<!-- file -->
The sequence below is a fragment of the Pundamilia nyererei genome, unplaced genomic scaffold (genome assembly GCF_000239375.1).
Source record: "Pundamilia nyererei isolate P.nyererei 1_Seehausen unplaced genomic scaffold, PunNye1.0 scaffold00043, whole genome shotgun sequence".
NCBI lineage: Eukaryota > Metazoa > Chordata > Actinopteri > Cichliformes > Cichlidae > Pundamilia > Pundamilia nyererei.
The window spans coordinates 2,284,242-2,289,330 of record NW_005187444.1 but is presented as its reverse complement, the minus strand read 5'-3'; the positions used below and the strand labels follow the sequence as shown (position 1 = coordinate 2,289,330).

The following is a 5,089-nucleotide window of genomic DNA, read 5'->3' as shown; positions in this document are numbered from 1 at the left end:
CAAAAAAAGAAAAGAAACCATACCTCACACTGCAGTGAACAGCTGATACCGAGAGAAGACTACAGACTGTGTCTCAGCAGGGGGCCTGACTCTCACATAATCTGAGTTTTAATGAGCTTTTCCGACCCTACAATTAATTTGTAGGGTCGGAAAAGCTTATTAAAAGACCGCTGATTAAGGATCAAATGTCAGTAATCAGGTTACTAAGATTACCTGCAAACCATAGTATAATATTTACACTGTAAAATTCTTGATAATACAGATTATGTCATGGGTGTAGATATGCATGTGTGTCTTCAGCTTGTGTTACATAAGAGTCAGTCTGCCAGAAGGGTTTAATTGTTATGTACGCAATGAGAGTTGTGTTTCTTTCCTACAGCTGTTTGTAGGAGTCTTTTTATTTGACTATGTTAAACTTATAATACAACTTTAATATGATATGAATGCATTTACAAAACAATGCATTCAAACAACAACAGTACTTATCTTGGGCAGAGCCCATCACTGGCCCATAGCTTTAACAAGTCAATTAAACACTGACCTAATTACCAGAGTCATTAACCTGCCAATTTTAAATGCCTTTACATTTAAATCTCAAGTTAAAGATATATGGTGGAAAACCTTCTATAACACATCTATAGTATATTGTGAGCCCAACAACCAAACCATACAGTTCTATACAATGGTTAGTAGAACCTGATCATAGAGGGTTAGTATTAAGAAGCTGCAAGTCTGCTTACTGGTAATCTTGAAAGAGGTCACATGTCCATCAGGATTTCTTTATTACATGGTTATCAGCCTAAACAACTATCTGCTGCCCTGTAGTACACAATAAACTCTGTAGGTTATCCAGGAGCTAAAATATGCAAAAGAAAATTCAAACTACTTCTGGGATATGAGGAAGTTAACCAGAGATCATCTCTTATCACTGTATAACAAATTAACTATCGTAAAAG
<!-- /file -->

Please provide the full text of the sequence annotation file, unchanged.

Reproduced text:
The sequence below is a fragment of the Pundamilia nyererei genome, unplaced genomic scaffold (genome assembly GCF_000239375.1).
Source record: "Pundamilia nyererei isolate P.nyererei 1_Seehausen unplaced genomic scaffold, PunNye1.0 scaffold00043, whole genome shotgun sequence".
NCBI lineage: Eukaryota > Metazoa > Chordata > Actinopteri > Cichliformes > Cichlidae > Pundamilia > Pundamilia nyererei.
The window spans coordinates 2,284,242-2,289,330 of record NW_005187444.1 but is presented as its reverse complement, the minus strand read 5'-3'; the positions used below and the strand labels follow the sequence as shown (position 1 = coordinate 2,289,330).

The following is a 5,089-nucleotide window of genomic DNA, read 5'->3' as shown; positions in this document are numbered from 1 at the left end:
CAAAAAAAGAAAAGAAACCATACCTCACACTGCAGTGAACAGCTGATACCGAGAGAAGACTACAGACTGTGTCTCAGCAGGGGGCCTGACTCTCACATAATCTGAGTTTTAATGAGCTTTTCCGACCCTACAATTAATTTGTAGGGTCGGAAAAGCTTATTAAAAGACCGCTGATTAAGGATCAAATGTCAGTAATCAGGTTACTAAGATTACCTGCAAACCATAGTATAATATTTACACTGTAAAATTCTTGATAATACAGATTATGTCATGGGTGTAGATATGCATGTGTGTCTTCAGCTTGTGTTACATAAGAGTCAGTCTGCCAGAAGGGTTTAATTGTTATGTACGCAATGAGAGTTGTGTTTCTTTCCTACAGCTGTTTGTAGGAGTCTTTTTATTTGACTATGTTAAACTTATAATACAACTTTAATATGATATGAATGCATTTACAAAACAATGCATTCAAACAACAACAGTACTTATCTTGGGCAGAGCCCATCACTGGCCCATAGCTTTAACAAGTCAATTAAACACTGACCTAATTACCAGAGTCATTAACCTGCCAATTTTAAATGCCTTTACATTTAAATCTCAAGTTAAAGATATATGGTGGAAAACCTTCTATAACACATCTATAGTATATTGTGAGCCCAACAACCAAACCATACAGTTCTATACAATGGTTAGTAGAACCTGATCATAGAGGGTTAGTATTAAGAAGCTGCAAGTCTGCTTACTGGTAATCTTGAAAGAGGTCACATGTCCATCAGGATTTCTTTATTACATGGTTATCAGCCTAAACAACTATCTGCTGCCCTGTAGTACACAATAAACTCTGTAGGTTATCCAGGAGCTAAAATATGCAAAAGAAAATTCAAACTACTTCTGGGATATGAGGAAGTTAACCAGAGATCATCTCTTATCACTGTATAACAAATTAACTATCGTAAAAG